That’s right, break all the things

Let’s see, where are some places it wouldn’t be a good idea to subject to fracking. The center of Florence, probably. Machu Picchu. The Great Wall. Giza. Stonehenge. Chaco Canyon.

Oh wait – that last one can’t be right.

The renowned Native astronomical and sacred site of Chaco Canyon and its environs may be in danger from encroaching fracking wells, environmental groups fear.

“They are not thinking about the spirituality of those lands,” said Jemez Pueblo governor Joshua Madalena to theDurango Heraldin New Mexico, referring to the companies that are conducting hydraulic fracturing in the area.

With companies on the verge of investing millions of dollars into fracking enterprises, a group calling itself the Partnership for Responsible Business took journalists and others on an aerial tour of the region to draw attention to the proximity of proposed wells to sacred sites, and the need for unified planning given that the land involved has a hodgepodge of owners.

The federal Bureau of Land Management (BLM) owns 19 percent of the land in question, theDurango Heraldnoted, while the rest is controlled by a mixture of tribal members, tribes and others, BLM field manager Gary Torres told the newspaper. One of the major companies planning to work in the region is Encana, which is aiming to drill 45 to 50 exploratory wells, spokesperson Doug Hock told theDurango Herald. He added that company plus WPX Energy and Logos Resources plan to invest heavily over the next 12 to 18 months.

There’s a petition to tell the BLM to knock it off.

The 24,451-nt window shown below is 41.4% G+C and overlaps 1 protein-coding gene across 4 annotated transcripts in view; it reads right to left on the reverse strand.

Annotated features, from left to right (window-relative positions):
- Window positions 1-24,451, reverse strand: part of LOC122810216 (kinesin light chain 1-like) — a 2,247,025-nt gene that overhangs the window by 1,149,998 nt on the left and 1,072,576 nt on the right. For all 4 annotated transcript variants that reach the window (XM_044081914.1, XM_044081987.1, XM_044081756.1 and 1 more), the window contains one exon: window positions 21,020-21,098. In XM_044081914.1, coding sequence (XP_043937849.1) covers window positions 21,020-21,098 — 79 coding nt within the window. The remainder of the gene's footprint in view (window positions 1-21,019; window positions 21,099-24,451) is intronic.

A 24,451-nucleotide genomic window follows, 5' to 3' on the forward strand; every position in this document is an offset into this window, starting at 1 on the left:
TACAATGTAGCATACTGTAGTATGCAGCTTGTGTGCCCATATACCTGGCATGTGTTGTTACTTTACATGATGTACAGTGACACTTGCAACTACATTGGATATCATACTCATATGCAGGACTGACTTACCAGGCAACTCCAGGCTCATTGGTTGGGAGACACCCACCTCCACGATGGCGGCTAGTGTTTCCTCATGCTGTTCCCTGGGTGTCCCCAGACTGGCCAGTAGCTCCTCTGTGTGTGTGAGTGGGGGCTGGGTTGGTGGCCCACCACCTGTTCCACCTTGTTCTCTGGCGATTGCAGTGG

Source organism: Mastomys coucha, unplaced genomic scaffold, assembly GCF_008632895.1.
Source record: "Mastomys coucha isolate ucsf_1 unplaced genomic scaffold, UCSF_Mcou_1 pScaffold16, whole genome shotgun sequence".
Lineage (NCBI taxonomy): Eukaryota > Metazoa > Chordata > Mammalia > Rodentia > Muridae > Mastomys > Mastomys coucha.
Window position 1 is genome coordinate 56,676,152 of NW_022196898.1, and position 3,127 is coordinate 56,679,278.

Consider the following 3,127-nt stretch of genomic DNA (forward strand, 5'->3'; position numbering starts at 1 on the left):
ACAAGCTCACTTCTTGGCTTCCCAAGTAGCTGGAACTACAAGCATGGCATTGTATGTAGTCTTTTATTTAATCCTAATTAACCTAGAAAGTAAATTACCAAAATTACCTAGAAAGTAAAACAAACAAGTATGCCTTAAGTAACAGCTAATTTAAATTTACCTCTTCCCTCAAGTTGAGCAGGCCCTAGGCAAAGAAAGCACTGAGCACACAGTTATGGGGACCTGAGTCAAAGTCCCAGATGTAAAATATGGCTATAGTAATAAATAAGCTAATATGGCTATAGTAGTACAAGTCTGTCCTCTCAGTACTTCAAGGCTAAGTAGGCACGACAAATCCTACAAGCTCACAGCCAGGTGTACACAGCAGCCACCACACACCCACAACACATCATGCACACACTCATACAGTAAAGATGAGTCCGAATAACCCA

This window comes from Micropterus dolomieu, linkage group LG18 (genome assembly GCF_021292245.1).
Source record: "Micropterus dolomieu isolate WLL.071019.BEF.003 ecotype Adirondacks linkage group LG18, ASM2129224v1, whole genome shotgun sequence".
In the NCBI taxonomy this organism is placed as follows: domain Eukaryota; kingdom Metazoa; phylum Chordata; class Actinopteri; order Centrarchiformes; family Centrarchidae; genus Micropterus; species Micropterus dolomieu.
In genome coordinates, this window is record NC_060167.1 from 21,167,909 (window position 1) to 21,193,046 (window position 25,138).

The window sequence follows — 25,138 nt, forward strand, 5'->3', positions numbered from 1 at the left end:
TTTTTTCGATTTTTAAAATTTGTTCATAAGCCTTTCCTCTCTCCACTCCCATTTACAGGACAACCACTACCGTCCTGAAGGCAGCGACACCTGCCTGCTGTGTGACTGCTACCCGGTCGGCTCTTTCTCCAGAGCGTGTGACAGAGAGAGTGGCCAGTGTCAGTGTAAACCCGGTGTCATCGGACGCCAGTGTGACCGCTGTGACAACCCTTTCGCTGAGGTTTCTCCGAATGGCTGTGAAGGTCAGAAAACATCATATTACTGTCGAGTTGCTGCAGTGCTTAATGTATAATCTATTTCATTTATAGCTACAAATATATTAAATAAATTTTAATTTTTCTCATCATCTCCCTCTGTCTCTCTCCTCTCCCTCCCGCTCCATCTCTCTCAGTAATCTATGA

1. RJW says


    If the project goes ahead, the usual outcome is that (1) the shareholders make a bundle, (2) much of the archaeological and environmental damage is irreparable and (3) any remedial work will be funded by the taxpayers, and of course, the company will have been liquidated, taken over, or merged and protected by a phalanx of lawyers.

  2. lorn says

    Beyond the sheer stupidity of risking destruction of an irreplaceable historic site to get at something that is widely available elsewhere it just doesn’t seem like a pressing need. For business tycoons and financial super-geniuses they don’t really seem to grasp the idea of markets and the whole supply and demand thing. Oil and gas prices are near record lows and they want to bring more wells on the market?

    I suspect this is related to the claim that at Ayn Rand’s funeral there were large floral displays in the shape of dollar signs. I’m sure it was all very tasteful. Point being that once you identify your God, in Rand’s case money, you feel the need to sacrifice all other concerns to that God.

    By sacrificing priceless historic sites in the pursuit of oil, and money we more deeply honor the Gods of oil and money. Of course, all Gods are jealous and none will ever be satisfied. We could burn Rembrandts to give oil workers a place to warm their hands and it will never be enough. Gods always want more.

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